A study by the University of Aberdeen has found that a higher concentration of the molecules that breakdown omega-3 fatty acids is associated with a higher chance of survival from bowel cancer. The study, published in the British Journal of Cancer, measured the proportion of the enzymes responsible for the metabolism of omega-3 and omega-6 fatty acids in tumors found in bowel cancer patients, and compared it to the patient’s survival. Results showed that a higher proportion of omega-3 metabolizing enzyme to omega-6 metabolizing enzyme is associated with less spread of the tumor and a greater chance of survival for an individual patient.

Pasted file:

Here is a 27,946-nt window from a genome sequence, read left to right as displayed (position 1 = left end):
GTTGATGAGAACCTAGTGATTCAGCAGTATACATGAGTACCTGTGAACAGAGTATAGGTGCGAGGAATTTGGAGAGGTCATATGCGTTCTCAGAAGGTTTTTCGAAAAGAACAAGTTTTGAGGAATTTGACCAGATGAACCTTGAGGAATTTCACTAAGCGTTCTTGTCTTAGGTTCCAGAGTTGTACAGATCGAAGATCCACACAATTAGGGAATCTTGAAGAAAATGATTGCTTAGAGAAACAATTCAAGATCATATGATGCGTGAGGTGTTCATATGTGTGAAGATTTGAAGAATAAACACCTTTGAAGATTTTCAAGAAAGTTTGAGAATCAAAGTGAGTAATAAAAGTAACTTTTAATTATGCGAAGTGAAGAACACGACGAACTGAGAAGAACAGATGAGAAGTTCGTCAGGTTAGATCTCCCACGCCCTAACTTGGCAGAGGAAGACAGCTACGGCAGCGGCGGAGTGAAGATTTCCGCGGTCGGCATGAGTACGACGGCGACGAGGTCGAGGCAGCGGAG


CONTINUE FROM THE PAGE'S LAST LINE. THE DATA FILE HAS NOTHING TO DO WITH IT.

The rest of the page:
Professor Graeme Murray who led the study explains: “The molecules or ‘metabolites’ that arise from the breakdown of omega-3 – prevent tumor spread and we assume that with more of the enzyme that breaks down omega-3 there will be increased metabolites of omega-3, and this will limit tumor spread. The less a tumor has spread the better the outcome. The converse is true for omega-6 metabolizing enzyme – such that a higher proportion of omega-6 metabolizing enzyme compared to omega-3 could lead to a worse outcome for the patient. Prior to this study we did not know that such a relationship existed between these enzymes and survival in bowel cancer. Our findings are important because it highlights a new pathway for understanding survival from bowel cancer.”